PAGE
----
The tall stacks of videotapes reminded me of the precarious piles that used to collect on the shelf of the entertainment center under our boxy TV set, with titles that told the story of my youth. Dirty Dancing and Footloose shared the same tape, recorded without commercial breaks off of HBO, while Ladyhawke always had to be fast-forwarded through to get to Grease. I cannot think of one movie without the other. Same with Beetlejuice and Back to the Future.  
Osiris Mountain, archival pigment print, available in various sizes on 20x200
My Galaxies, permanent marker on paper,
8 1/4"x 10 1/4", hbt08-p051, 2008, $600

In these drawings, Thornton uses permanent marker to create portraits of defunct technology. I like the striated effect of the magic marker, another vestige of childhood. I especially appreciate the idea that the material itself is not exactly archival; it will fade away (if left in direct sunlight and not framed properly) just like the technology that he so lovingly depicts in his work. 
He works with acrylic paint as well, and also employs a process called pigment transfer in some of his drawings that he provides step-by-step instructions for on his website.

Unsolved Mysteries of the Universe, pigment transfer on paper, 8 1/4"x 10 1/4", hbt10-p056, Edition of 5*, 2010, $100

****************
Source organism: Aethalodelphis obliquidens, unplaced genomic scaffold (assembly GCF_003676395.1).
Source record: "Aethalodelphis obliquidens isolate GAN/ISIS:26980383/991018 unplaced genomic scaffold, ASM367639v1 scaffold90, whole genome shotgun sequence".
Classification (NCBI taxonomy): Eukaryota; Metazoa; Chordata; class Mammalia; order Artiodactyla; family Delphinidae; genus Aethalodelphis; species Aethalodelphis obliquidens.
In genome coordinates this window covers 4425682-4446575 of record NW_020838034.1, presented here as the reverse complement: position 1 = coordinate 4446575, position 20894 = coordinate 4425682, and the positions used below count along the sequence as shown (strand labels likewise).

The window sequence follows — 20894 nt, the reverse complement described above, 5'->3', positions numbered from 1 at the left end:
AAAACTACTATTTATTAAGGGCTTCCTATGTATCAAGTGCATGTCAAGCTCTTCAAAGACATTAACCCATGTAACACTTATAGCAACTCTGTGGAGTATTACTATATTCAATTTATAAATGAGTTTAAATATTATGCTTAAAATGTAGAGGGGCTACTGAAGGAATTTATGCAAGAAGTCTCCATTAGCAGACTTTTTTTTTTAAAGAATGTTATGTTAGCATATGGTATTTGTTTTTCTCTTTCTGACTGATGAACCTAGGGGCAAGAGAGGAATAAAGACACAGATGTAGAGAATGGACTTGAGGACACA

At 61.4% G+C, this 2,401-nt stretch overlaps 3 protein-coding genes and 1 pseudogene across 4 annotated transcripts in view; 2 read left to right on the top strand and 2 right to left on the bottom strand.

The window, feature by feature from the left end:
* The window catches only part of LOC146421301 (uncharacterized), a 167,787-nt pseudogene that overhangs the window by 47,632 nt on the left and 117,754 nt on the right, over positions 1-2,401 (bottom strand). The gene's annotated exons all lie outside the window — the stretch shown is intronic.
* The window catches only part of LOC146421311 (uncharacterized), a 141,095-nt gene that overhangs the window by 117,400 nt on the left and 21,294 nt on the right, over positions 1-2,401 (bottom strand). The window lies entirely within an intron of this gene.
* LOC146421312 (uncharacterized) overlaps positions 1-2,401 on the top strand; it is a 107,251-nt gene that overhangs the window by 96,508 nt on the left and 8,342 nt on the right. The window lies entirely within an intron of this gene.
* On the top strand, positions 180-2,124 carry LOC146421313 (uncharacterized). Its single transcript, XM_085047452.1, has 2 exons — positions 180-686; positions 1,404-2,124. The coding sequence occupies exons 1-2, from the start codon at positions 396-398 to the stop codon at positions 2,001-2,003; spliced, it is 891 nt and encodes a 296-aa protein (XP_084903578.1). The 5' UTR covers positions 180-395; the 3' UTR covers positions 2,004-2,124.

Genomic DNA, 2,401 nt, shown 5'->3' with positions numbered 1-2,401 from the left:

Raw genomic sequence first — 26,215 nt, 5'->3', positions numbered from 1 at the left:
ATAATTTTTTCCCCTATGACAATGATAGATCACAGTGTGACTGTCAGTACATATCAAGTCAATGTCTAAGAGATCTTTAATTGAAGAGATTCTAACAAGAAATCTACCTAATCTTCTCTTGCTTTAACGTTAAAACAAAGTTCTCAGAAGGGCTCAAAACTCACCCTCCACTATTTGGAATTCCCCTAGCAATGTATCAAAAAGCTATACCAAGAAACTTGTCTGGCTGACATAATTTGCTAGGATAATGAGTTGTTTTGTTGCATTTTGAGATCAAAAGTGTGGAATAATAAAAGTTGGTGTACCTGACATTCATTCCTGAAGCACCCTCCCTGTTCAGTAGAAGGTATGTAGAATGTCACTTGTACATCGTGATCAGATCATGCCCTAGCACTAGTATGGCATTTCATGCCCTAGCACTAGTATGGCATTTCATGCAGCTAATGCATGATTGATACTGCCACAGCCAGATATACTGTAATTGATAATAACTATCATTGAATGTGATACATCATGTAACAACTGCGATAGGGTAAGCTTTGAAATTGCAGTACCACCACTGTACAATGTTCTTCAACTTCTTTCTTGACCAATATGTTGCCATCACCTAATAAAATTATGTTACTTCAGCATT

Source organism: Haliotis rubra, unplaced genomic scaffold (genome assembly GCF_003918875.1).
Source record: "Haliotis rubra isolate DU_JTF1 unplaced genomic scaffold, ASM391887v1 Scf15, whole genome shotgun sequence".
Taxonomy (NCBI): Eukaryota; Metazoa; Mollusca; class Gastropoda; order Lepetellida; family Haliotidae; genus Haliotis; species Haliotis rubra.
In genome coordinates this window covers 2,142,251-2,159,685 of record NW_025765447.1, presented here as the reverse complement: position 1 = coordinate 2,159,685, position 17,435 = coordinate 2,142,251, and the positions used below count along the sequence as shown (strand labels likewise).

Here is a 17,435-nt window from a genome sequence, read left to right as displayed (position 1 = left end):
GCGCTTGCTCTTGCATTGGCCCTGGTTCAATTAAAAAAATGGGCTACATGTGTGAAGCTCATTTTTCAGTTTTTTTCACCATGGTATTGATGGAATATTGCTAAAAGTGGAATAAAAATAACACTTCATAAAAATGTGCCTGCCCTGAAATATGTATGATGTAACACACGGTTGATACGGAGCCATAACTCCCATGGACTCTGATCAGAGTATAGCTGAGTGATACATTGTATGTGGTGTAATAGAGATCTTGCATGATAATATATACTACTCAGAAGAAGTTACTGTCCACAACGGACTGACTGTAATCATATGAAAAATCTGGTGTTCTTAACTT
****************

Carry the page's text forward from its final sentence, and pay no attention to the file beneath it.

Toucan Sams, 
pigment transfer on paper 
8 1/4"x 10 1/4", 
hbt10-p061, Edition of 5, 
2010, $100
While I did like the print above, I don’t totally love his manipulations of old family photos. Especially the pixelated paintings that he describes saying, "They represent the idea our physical reality is becoming more and more intertwined with the digital world. There is also a transformation that is almost cartoonish when the image is manually converted to a pixel image, reminiscent of childhood as well as old video games."
I think it’s probably just a personal prejudice of mine, but I’m kind of tired of nostalgia as a subject matter (as well as the idea of revering technology that is becoming obsolete). This definitely became clearer when reading various statements he'd made in my searches on the internet. And I quote:
"It relates to how the beliefs or values of one culture or time period are going to change or be completely obsolete in the future, and how our relationship with reality changes, with reality becoming more and more of a virtual or digital one today."

Sometimes an artist's explanation can really ruin the work for me, either over-simplifying it or being too purposefully vague. But I do love the idea of portraits of old objects as a representation of someone’s interests, as a way to read a life. Then again, I might be reading too much into it.  
- Cathleen
[Photos courtesy of the artist’s website, his Big Cartel shop, and 20x200]